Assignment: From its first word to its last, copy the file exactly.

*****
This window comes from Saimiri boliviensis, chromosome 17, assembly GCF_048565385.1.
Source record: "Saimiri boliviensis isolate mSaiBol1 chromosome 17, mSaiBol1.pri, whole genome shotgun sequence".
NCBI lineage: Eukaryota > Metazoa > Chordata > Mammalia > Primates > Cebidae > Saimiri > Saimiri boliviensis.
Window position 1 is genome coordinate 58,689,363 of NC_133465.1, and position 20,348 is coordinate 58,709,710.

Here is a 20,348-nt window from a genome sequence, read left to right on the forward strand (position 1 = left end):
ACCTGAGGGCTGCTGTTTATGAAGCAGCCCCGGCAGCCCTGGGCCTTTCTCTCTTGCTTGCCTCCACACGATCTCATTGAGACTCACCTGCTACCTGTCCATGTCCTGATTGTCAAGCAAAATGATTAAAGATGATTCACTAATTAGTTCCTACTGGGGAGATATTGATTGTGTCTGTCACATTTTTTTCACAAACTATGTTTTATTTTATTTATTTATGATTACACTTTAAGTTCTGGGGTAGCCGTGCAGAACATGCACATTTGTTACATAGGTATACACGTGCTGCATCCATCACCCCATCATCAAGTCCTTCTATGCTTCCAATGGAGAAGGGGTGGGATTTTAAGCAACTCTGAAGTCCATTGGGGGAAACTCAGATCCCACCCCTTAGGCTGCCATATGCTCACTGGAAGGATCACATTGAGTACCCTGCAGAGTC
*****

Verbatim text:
This window comes from Saimiri boliviensis, chromosome 17, assembly GCF_048565385.1.
Source record: "Saimiri boliviensis isolate mSaiBol1 chromosome 17, mSaiBol1.pri, whole genome shotgun sequence".
NCBI lineage: Eukaryota > Metazoa > Chordata > Mammalia > Primates > Cebidae > Saimiri > Saimiri boliviensis.
Window position 1 is genome coordinate 58,689,363 of NC_133465.1, and position 20,348 is coordinate 58,709,710.

Here is a 20,348-nt window from a genome sequence, read left to right on the forward strand (position 1 = left end):
ACCTGAGGGCTGCTGTTTATGAAGCAGCCCCGGCAGCCCTGGGCCTTTCTCTCTTGCTTGCCTCCACACGATCTCATTGAGACTCACCTGCTACCTGTCCATGTCCTGATTGTCAAGCAAAATGATTAAAGATGATTCACTAATTAGTTCCTACTGGGGAGATATTGATTGTGTCTGTCACATTTTTTTCACAAACTATGTTTTATTTTATTTATTTATGATTACACTTTAAGTTCTGGGGTAGCCGTGCAGAACATGCACATTTGTTACATAGGTATACACGTGCTGCATCCATCACCCCATCATCAAGTCCTTCTATGCTTCCAATGGAGAAGGGGTGGGATTTTAAGCAACTCTGAAGTCCATTGGGGGAAACTCAGATCCCACCCCTTAGGCTGCCATATGCTCACTGGAAGGATCACATTGAGTACCCTGCAGAGTC